In Portland, Carlos Febles, the manager, understood this was the first high-intensity media situation for prospects in the Boston system. “A lot” of New Englanders, he said, drive to Portland or Class AAA in Pawtucket, Rhode Island, to witness the next big thing.

“[Boston] is a very demanding market,” said Febles, now the third base coach for the big league club. “It’s tough for the players that come in [from outside]. If you grew up in the organization, you kind of have an understanding how things will be in the big leagues . . . based on what you have heard in the minor leagues, especially when you go to Portland.”

In 77 games for the Sea Dogs, Devers batted .300 with 18 home runs. He was sent to Pawtucket, where he raked for nine games. Before the season, a veteran Red Sox reporter wrote it was “a little soon” to expect Devers in the majors that year. But as the playoff race had heated up, the Red Sox had a need for a third baseman, reportedly scouring the trade market for an established player. Finding the prices too steep, the team ultimately relied on their own predictive analysis.

In late July 2017, Devers made his MLB debut. He proved capable as the everyday third baseman — a .338 on-base percentage in 58 games, plus two postseason home runs.

“He’s a 21-year-old kid, but he belongs here,” said first-year Boston manager Alex Cora, who was a bench coach in Houston last season for the Astros’ World Series title — that included beating Boston in the AL Divisional Series. “We’ve been talking about it the last few weeks, that he’s skipped a few steps in player development, yes, he did; he’s learning at the big league level, he is; but at the same time, they needed him last year here.”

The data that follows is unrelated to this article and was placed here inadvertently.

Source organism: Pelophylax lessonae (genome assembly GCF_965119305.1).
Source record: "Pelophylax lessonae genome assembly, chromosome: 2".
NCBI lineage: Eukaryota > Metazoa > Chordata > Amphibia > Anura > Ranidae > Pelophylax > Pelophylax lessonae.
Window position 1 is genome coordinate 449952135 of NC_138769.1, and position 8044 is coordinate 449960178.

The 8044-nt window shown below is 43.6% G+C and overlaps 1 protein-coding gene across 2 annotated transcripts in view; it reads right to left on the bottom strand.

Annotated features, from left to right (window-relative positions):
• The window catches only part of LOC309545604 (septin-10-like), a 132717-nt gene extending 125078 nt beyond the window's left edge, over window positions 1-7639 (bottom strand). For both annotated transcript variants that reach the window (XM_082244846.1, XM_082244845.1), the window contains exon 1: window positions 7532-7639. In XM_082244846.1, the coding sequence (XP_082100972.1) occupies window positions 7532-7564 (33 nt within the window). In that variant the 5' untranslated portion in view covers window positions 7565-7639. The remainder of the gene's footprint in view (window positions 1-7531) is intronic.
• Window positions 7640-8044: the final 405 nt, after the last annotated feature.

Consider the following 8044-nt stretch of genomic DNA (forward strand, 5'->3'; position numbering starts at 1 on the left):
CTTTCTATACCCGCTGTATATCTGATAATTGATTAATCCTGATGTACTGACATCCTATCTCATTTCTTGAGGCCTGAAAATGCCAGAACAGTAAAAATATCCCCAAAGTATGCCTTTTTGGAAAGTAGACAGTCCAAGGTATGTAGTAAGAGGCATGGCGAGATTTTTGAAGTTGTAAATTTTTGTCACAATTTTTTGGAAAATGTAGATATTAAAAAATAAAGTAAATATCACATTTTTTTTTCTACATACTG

Like other nonnative English speakers, Devers relied on his translator despite grasping the language, because, at least in part, he didn’t want to reduce complex thoughts to simple phrases. He also still got nervous sometimes.

Devers practiced English by telling jokes or singing songs to teammates. Often, he wound up laughing at the attempts, as he used to in McNaughton’s class. Devers’s demeanor, combined with his attention to detail on the field, impressed teammates. First baseman Mitch Moreland, who had the locker next to him, grew particularly fond of Devers. They started taking batting practice together almost every day.

Moreland taught Devers about American music, including “Friends in Low Places” by Garth Brooks and George Strait, about whom Moreland told Devers, “This is the jefe right here.” Moreland saved his favorite, Eric Church, for the hitting cage.

“Raffy doesn’t have a choice,” Moreland said. “He’s going to be an Eric Church fan before you know it, I promise.”

Earlier this season, the Red Sox faced the Texas Rangers, Moreland’s old team. Moreland, Febles said, arranged a meeting between Devers and veteran Adrian Beltre, a Dominican third baseman who debuted in the majors at 19 and is now a surefire candidate for Cooperstown. They talked about life as a young player, missing home, the business of baseball and how to sustain success at this level. After the conversation, Febles noticed, Devers beamed.

Though it’s easy to forget, he has only played about one full season’s worth of games. To him, to his increasing contingent of peers in the majors, stress doesn’t dull the shine and hope of the big leagues. He shrugged off a question about his age.

“I don’t try to act older,” he said. “There’s always going to be pressure, and I think that if you love something, you’re passionate about something, you’re always going to have those nerves going out to the field. It doesn’t matter, if you’re me, if it’s opening day or the game tonight.”